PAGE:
I also worked a little bit with people in scholarly editions like Peter Shillingsburg and David Chesnutt5 who were creating scholarly editions in History and in literature. They were working at a time when the use of computers for scholarly editions was not really the main mode of doing editions. They were working with the field and trying to persuade it that there were some things computers could do for scholarly editing. That took a little bit more, I would say, persuasion than in other areas where tool development was an easy sell.

JN

I think that nicely interconnects with another question I had about scholars who were not using computers in their research and the views they may have had about aspects of Humanities Computing (or DH)?

HA

The scholarly editors, in general, initially saw some value in working with the word processor but nothing else. I think there was a somewhat slower trajectory for scholarly editing until people could understand how some types of editions could be rendered electronically. Critical editions and things that involve a lot of collation and the generating of different views of the text seemed a bit harder to do with the tools that were available in earlier years.

JN

Do you think the objection, or lack of attention, was due as much to not seeing the possibilities as the difficulties of implementing the computational work? Or do you think other factors were also involved?

HA

I think it was primarily due to the challenges of using the technology for what they wanted to do. The only other issue that occurred across all the projects was the question of rights to use the material. In the case of scholarly editions, they was a contract with a publisher and so the publisher’s point of view on how the content might be made accessible was a factor in perhaps not making the editions available online right away because at that point there wasn’t the subscription mode possibility that could be as fully used as now, for instance. I think it was technological issues and also questions of how valuable the technology was for what they needed to do. They were collating multiple texts and they had to put all these versions of multiple texts together – was that easier than actually doing this by hand?

JN

There are myths about time saving and productivity!

HA

For the other things, you know, they were compiling information from many different sources to create one new item or new entries. That’s a different use.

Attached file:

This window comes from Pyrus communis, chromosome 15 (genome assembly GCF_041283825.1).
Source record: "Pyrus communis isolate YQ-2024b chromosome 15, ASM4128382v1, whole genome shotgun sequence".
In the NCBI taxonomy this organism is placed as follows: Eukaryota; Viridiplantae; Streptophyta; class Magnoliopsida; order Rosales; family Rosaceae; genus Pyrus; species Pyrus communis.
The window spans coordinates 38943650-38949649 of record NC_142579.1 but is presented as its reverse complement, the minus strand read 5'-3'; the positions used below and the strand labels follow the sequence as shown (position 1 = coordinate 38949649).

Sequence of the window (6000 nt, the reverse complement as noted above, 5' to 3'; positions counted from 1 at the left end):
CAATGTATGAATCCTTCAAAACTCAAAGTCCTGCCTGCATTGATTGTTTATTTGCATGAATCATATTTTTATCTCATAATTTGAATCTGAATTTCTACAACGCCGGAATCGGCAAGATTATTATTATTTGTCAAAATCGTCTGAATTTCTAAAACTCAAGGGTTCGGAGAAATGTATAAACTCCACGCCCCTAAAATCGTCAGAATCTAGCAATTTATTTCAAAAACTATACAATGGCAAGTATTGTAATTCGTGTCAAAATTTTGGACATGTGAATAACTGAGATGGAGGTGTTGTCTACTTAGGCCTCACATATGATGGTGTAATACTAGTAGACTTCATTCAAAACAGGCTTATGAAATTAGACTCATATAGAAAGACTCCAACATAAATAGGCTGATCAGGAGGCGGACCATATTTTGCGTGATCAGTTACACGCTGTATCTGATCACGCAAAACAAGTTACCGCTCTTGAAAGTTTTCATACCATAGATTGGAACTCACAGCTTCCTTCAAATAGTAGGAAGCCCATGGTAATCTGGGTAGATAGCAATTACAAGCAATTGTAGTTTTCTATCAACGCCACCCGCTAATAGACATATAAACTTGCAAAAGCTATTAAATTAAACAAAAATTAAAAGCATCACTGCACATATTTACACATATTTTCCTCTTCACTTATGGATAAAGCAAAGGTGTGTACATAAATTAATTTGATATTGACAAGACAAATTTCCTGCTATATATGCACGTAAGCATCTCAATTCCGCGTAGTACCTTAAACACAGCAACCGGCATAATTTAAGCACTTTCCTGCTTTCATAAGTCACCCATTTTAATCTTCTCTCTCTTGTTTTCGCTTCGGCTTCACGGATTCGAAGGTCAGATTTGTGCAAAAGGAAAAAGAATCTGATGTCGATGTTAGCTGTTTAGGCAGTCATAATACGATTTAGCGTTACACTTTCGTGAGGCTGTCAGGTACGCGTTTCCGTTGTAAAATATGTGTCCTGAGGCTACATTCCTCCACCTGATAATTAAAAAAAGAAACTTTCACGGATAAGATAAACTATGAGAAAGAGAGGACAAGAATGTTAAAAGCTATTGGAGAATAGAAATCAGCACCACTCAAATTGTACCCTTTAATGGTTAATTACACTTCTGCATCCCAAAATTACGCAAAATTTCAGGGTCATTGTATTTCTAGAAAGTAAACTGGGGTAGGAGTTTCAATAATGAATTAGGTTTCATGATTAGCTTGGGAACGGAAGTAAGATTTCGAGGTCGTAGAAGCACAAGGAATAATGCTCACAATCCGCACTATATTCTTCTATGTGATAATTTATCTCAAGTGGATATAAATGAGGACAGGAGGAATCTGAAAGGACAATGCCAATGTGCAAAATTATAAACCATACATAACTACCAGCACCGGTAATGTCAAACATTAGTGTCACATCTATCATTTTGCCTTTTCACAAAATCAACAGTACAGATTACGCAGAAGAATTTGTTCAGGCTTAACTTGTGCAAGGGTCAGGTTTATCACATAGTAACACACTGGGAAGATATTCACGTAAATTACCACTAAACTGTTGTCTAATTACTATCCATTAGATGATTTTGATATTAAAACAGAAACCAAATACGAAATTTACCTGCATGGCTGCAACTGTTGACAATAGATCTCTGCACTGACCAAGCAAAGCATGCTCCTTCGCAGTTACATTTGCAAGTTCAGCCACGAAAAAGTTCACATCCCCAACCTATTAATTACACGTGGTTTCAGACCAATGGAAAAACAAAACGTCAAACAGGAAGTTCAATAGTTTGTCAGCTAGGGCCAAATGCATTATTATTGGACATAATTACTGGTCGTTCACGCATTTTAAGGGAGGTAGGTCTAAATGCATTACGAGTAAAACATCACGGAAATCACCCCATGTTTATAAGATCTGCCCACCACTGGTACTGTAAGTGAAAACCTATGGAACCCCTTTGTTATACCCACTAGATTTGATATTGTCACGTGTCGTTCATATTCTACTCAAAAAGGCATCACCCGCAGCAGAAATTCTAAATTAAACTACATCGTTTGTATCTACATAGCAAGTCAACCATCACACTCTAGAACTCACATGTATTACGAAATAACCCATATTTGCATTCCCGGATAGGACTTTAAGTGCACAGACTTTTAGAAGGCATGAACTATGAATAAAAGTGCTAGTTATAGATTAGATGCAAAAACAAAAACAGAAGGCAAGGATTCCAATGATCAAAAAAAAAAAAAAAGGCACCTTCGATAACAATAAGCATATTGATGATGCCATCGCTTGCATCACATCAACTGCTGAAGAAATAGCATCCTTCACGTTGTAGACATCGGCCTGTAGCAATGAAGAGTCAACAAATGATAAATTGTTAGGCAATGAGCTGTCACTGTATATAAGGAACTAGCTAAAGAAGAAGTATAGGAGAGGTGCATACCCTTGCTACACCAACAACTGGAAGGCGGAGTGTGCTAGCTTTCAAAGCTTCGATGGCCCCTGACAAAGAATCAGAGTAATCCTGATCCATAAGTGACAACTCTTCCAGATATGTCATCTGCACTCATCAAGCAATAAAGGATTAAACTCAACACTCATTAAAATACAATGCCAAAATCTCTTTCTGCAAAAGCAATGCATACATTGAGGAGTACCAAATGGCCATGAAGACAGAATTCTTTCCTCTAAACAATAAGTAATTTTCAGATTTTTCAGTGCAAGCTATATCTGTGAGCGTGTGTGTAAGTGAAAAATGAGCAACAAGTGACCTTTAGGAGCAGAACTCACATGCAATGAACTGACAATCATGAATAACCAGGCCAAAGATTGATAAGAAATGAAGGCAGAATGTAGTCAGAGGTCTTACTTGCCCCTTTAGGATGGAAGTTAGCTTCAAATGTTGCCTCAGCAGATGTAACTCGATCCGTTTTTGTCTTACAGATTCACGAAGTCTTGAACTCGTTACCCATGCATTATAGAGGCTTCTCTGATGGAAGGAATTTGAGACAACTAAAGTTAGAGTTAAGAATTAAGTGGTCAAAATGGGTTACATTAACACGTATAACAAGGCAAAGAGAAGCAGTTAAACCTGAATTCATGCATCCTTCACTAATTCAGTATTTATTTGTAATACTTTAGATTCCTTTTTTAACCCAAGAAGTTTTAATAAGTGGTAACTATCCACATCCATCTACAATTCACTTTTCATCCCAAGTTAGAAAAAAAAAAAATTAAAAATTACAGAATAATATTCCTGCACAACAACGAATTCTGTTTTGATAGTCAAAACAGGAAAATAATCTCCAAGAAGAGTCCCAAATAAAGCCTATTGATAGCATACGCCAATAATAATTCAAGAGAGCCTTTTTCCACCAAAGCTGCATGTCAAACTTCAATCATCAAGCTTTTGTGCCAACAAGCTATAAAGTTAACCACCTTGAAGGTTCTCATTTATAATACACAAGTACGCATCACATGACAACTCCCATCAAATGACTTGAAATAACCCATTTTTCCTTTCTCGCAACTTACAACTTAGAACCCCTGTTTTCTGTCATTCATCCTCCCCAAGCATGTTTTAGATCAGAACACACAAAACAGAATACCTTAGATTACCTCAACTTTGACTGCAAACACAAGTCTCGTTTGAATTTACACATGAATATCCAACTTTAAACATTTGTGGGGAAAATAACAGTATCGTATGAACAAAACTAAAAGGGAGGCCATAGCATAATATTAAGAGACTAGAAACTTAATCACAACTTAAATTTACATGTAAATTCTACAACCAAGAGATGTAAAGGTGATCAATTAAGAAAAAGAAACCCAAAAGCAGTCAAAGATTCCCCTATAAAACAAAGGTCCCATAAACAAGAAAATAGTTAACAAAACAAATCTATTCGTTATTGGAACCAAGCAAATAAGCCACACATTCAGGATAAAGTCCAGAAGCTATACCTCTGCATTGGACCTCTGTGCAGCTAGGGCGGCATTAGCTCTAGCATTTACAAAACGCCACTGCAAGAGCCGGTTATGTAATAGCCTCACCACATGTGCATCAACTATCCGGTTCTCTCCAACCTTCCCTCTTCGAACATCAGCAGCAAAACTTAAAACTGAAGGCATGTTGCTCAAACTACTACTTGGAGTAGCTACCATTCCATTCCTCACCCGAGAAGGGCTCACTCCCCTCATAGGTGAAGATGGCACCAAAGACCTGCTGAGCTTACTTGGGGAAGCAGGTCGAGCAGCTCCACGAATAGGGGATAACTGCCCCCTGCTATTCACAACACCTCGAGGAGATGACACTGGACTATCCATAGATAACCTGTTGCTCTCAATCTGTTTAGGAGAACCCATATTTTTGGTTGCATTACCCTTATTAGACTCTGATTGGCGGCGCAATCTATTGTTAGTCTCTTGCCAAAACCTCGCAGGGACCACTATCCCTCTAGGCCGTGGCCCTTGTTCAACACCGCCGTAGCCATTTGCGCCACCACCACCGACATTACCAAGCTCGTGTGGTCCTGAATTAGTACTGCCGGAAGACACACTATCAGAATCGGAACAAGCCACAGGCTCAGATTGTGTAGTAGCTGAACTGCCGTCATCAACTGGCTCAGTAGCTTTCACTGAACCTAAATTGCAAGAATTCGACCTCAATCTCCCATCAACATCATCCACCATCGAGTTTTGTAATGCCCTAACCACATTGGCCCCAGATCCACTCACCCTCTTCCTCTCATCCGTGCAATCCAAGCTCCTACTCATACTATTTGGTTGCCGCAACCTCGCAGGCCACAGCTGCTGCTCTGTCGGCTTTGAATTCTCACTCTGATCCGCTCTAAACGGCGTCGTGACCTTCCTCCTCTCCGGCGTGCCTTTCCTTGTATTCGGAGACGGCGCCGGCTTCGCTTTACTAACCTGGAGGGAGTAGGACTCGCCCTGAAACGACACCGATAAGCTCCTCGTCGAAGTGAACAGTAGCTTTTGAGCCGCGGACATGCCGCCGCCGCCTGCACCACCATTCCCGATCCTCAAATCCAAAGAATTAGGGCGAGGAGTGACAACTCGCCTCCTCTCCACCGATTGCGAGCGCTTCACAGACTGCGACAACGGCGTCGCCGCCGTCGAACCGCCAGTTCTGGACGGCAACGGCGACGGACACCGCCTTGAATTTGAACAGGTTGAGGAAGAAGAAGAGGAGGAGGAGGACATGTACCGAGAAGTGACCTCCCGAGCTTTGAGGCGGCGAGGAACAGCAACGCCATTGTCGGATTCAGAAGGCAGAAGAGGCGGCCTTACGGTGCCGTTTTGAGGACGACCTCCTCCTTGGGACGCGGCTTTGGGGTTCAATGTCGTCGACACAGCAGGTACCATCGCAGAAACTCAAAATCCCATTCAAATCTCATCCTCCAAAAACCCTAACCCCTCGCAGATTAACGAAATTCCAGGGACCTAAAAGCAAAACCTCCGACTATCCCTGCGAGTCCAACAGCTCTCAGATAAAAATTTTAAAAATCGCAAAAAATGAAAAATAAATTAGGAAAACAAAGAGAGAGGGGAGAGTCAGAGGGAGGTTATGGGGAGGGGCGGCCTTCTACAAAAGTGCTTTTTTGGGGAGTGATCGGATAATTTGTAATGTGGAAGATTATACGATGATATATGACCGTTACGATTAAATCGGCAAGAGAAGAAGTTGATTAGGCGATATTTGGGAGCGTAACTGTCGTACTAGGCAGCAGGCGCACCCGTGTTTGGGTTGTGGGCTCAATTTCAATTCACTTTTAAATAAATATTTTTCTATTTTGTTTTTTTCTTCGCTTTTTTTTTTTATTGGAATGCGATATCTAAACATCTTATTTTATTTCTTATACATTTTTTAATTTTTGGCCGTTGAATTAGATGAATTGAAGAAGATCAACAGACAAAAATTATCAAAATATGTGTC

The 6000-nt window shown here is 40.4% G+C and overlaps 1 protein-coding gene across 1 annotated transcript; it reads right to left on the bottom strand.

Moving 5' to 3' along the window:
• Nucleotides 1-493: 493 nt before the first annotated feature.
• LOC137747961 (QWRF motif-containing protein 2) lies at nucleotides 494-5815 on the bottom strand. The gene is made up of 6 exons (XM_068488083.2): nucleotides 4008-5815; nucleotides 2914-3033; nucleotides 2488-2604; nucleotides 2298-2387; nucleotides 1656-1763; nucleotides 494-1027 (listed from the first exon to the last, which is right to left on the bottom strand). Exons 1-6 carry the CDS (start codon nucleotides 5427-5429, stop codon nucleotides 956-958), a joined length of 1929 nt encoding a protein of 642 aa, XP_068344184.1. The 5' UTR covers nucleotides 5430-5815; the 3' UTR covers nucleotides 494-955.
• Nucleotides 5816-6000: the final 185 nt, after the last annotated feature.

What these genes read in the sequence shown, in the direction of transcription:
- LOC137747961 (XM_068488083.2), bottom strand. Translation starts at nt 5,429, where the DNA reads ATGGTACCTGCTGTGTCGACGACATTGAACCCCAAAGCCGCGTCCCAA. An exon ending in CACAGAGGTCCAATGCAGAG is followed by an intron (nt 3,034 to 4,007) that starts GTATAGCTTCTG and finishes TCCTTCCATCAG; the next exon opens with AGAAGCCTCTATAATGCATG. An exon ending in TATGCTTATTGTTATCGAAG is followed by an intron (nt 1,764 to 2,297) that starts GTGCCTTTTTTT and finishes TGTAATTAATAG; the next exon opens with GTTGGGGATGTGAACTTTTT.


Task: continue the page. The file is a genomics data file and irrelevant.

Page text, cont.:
JN

Did you ever encounter cultural or social factors that questioned whether the computer actually had a place in Humanities research, whether it was just a tool and perhaps not something with which Humanities people should concern themselves? Or had that already abated by the late 1970s?

HA

I think there was a difference between the people who were developing the reference works and research tools (the people we were working with) and people who were working in other areas. Historians, Literary scholars or Philosophers at that point had much less need to use computers other than for word processing. Or maybe, as some of the online bibliographies and catalogues and so forth started coming out, they did see value in using computers for doing their research and for creating their monographs and articles. But as something that would be useful in any other way … I think that took a long time. The mind-set that you see now, “let’s see how the computer can actually allow us to question or visualize some areas of interest for us that we can then do research on” wasn’t there at all. There was a sense that the computer was not teaching them anything, it was primarily a tool at that point.

JN

What about the sustainability of the projects that NEH has funded?

HA

Well, that’s a big issue, and it has been for a long time. It is particularly so for the long-term projects that have received multiple awards from the NEH. We have been working with that issue for many years as we understood that at some point we could not continue to support all of the existing projects in addition to new projects. Accordingly, we started to urge the long-term projects to find ways of sustaining themselves.

Some projects created endowments that would help them meet part of the costs of continually updating. Initially everybody was so excited because you could update this resource easily. But then it became a big burden because you never finish this work, right? At least with a print work, you printed it and were done with the work. In this domain you must continue to update that resource all the time; that requires support and not only in terms of people (the most costly part of it) but also equipment and resources. We managed to urge people; we’d work with them, we’d visit them and we’d talk about some of the funding strategies they could develop to become self-sustaining and not depend on NEH funding forever because it would not be possible for the agency to continue to fund their project in perpetuity. We had to give a clear message. For instance, we worked with the classical bibliography, LAnnée Philologique6 for many years to make them understand the need to be self-sustaining. Not only did they have a lot of bibliographic work to do, and we helped support that, but every year they had new work to do, as new publications came out.